Roundtable: Prostitution in the UK

While prostitution is currently legal in Englandand Wales, many of the activities associated with it are not. With the Morning Star’s letters page acting as a discussion forum for this highly polarised debate, interested parties from both sides consider the problems faced by the estimated 80,000 women in prostitution – and what can be done to improve their lives.
Fiona Mactaggart, Labour MP for Slough, shadow minister for women and equalities
In countries where prostitution is legal or tolerated there is still a high rate of violence, death and exploitation of prostitutes. Bureaucratic health and safety policies as in New Zealand, and now being discussed in Western Australia, don’t prevent prostitutes being likely to die much younger than other women. We need to recognise that prostitution as it is actually practised involves violence especially towards women and girls (most prostitutes in Britain were recruited as children). While no-one knows exactly how many prostituted women have been victims of trafficking it is clear that significant numbers have been.
So the aim of policies must be to improve the safety of people who sell sex, while we reduce the incidence of a trade which requires people to use their bodies as commodities.
For a year it has been an offence to pay for sex with someone who is subject to force. Yet only 43 people have been prosecuted. The present government did not back the law and police claim it is complicated to prosecute, so it is time we adopted the simple Swedish approach of prohibiting the purchase of sexual services. Research shows that buyers are deterred most by the risk of legal action and they have choices unlike either residents affected by street prostitution or exploited women.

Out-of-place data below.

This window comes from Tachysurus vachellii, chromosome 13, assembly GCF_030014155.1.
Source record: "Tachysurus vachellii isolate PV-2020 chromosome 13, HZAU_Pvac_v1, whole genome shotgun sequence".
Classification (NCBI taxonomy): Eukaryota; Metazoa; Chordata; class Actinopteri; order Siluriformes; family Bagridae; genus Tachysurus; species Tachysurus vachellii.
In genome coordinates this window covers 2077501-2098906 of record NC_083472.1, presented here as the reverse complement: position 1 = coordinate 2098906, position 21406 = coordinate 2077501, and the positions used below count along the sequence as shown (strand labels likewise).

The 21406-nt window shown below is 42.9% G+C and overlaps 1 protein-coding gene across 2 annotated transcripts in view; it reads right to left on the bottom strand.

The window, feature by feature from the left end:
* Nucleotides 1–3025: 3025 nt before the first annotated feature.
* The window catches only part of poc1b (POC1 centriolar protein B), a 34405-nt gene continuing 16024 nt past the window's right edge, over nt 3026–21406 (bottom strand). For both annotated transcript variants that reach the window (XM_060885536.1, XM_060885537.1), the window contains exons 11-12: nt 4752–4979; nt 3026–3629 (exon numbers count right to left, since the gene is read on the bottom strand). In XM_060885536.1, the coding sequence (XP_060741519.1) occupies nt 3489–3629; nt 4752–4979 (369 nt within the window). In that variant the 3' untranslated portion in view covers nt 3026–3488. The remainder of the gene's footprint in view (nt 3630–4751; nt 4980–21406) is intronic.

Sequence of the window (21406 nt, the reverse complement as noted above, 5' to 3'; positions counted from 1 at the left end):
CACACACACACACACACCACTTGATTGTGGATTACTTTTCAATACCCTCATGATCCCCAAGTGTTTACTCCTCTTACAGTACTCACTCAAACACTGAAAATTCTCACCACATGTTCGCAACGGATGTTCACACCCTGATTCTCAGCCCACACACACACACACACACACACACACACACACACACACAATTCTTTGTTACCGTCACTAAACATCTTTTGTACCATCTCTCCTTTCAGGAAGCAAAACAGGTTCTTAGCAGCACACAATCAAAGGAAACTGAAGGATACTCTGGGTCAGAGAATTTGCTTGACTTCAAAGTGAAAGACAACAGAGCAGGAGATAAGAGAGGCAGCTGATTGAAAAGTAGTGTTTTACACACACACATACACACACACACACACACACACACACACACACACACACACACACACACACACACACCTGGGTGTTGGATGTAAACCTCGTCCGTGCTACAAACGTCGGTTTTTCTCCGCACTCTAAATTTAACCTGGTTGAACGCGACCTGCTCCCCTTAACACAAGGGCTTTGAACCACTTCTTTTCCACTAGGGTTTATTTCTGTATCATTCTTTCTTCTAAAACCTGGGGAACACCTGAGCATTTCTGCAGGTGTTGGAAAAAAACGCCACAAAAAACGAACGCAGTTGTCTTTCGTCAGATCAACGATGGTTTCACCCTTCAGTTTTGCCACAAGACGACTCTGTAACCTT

English Collective of Prostitutes, Campaign for the abolition of the prostitution laws, economic alternatives and higher wages
Because criminalisation drives sex workers further underground undermining safety, prostitution must be decriminalised, that is removed from the criminal law. New Zealand’s Prostitution Reform Act has been a good basis for serious change. It allows people to work together collectively and distinguishes between violence and consenting sex. Crucially, it has been shown to improve sex workers’ working conditions and has made it easier for those who want to get out, to do so. 
We also demand:
•           viable economic alternatives to prostitution, financial recognition for mothers and other carers. Mothers are the lowest paid workers – it is no accident that 70% of prostitute women are mothers;
•           reinstatement of benefits including to under 18 year olds, the single most important measure to prevent young people being forced into prostitution by poverty;
•           police and courts to prioritise safety by vigorously investigating and prosecuting rape, sexual assault, domestic and other violence, rather than targeting sex workers working consensually and collectively;
•           anti-trafficking laws to target abuse and violence and not to be used as an excuse to deport immigrant sex workers; the UN definition of trafficking to be used, which includes force and coercion.    
As we write, Sheila Farmer, a seriously ill woman is facing trial on 5 September for brothel keeping because she worked independently with others for safety. Such prosecutions deter sex workers from coming forward to report violent attacks out of fear of criminalization, so cannot ever be in the public interest. 
Heather Harvey, Research and Development Manager, Eaves
Women in prostitution are seriously discriminated against. We should all be campaigning for the decriminalisation of selling sex, whatever else we believe.
Those who campaign for the legalisation or decriminalisation of the sex industry are actually, whether they know it or not, campaigning for legitimacy for pimps and exploiters.